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Advancing earthquake science with robotics and AI

Jnaneshwar Das, Ramon Arrowsmith, Zhiang Chen, Tyler R. Scott, Chelsea P. Scott, & Devin Keating

Published August 4, 2020, SCEC Contribution #10253, 2020 SCEC Annual Meeting Talk on TBD

Unprecedented progress in AI in recent years has improved data-driven discovery in the earthquake sciences. Together, we envision robotics and AI to advance earthquake science through improved automation and reduced cognitive burden on scientists, while potentially improving the quality of scientific insights drawn from data. Significant work has already been done on AI aided time-series analyses of seismic signals. In our initial SCEC-supported work, application of structure from motion (SfM) and deep learning (DL) for 2D segmentation of rocks has enhanced our understanding of the geomorphology of fault scarps and fragile geologic features including precariously balanced rocks (PBRs), making possible estimation of rock trait distributions over large spatial scales. Traits include size, orientation, and eccentricity. However, constraints in data collection as well as analysis can impact the validity of scientific insights. In addition to AI, robotics tools are needed to mitigate these constraints. First, heteroscedasticity exists due to inconsistent ground sampling resolution when imaging with unpiloted aircraft systems (UAS), propagating into estimated orthorectified maps. Then, estimation of rock traits in 2D, although computationally faster, produces biases due to rock shapes projected to the horizontal plane. This is being addressed through extraction and analysis of 3D traits such as sphericity, accelerated through our existing UAS-SfM-DL pipeline. UAS with close-range imaging and terrain following capabilities are being developed to improve image consistency and to also lead towards mapping of PBRs. Integration of modern automotive LiDARs will enhance map quality, and additionally improve robustness of autonomous navigation algorithms needed for active mapping near rock pillars and PBRs, not to mention applications in rapid post earthquake response mode for the natural and built environment. Finally, inspired by the hazards community that has already started looking at physics engines to study particle behavior under various forcings, we are investigating manipulation of mapped sites and interpretation of surface processes especially particle motions and interactions through physics-based simulations using gaming industry-developed dynamics engines. As a byproduct, science communication and education can be made more engaging leveraging robotic mapping experiments at geologic sites, delivered through end to end simulation testbeds on the cloud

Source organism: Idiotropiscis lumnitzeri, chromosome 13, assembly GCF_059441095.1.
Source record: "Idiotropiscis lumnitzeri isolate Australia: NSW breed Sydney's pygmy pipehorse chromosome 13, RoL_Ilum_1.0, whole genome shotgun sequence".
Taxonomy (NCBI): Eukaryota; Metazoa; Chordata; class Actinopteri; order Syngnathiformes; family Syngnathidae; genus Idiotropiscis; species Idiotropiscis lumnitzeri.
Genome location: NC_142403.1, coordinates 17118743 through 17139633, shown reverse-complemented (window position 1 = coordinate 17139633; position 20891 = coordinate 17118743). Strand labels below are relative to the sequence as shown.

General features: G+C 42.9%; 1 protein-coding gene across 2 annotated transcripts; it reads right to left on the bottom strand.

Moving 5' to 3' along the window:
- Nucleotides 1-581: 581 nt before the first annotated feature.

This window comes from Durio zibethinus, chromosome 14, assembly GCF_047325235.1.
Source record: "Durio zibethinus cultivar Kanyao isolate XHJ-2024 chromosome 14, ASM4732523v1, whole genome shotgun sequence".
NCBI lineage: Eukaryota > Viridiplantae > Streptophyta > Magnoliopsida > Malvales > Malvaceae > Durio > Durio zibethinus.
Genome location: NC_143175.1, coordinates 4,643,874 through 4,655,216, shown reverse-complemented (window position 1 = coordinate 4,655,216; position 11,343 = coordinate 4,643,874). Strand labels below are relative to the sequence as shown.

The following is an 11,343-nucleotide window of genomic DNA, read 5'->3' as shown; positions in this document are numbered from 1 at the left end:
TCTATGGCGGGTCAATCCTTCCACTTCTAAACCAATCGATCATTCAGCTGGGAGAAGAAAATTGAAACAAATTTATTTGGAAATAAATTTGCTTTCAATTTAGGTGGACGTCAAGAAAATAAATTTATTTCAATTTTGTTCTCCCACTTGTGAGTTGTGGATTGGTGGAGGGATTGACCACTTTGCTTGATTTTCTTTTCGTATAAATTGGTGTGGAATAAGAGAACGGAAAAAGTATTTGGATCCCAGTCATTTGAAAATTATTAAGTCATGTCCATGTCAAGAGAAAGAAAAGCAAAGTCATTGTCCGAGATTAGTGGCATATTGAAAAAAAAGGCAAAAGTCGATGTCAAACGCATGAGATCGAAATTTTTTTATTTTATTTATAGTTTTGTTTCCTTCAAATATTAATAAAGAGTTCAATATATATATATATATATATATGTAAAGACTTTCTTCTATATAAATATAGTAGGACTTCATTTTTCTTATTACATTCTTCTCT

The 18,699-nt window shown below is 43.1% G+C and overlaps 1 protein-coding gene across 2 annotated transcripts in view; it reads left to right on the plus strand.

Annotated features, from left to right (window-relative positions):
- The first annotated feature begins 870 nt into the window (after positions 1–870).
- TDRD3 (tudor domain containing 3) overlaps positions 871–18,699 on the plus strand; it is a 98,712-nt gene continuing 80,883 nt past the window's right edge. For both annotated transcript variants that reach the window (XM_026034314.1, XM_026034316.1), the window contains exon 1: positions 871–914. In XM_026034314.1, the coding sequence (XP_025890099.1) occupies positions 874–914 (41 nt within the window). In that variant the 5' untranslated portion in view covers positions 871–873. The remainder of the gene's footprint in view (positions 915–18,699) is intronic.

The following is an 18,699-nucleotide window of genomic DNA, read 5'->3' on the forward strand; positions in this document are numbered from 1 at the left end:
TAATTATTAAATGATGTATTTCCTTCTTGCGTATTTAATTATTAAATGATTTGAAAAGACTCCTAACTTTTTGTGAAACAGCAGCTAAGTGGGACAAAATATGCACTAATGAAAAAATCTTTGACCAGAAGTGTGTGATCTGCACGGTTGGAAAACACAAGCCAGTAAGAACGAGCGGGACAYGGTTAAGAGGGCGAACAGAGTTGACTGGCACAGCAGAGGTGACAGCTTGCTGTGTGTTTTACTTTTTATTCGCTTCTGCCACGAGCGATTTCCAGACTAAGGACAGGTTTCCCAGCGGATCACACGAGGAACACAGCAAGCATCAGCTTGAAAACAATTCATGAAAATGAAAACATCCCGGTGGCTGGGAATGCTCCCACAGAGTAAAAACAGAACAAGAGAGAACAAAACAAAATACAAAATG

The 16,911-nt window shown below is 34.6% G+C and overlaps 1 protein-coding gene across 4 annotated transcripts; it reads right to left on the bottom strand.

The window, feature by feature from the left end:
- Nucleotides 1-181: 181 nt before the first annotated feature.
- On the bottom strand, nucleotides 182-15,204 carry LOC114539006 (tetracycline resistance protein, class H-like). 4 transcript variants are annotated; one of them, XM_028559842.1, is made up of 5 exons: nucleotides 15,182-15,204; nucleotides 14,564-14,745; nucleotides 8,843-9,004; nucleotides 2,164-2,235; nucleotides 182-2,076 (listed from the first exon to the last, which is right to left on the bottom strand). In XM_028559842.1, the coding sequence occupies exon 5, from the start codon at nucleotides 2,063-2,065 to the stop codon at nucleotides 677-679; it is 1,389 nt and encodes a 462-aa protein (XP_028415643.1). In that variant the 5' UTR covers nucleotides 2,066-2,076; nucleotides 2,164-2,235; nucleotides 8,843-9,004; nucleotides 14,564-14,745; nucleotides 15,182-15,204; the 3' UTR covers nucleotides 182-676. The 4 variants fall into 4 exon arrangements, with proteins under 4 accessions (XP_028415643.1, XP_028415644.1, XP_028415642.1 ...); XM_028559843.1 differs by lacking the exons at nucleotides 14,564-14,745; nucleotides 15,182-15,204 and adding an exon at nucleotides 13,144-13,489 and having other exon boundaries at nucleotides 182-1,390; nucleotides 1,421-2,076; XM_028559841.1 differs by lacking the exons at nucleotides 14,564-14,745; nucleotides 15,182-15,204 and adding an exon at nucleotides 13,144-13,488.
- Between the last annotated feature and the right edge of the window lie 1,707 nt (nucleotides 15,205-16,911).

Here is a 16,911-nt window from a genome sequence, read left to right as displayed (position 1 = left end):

Key Words
earthquake science, robotics, AI

Das, J., Arrowsmith, R., Chen, Z., Scott, T. R., Scott, C. P., & Keating, D. (2020, 08). Advancing earthquake science with robotics and AI. Oral Presentation at 2020 SCEC Annual Meeting.

Related Projects & Working Groups
Computational Science (CS)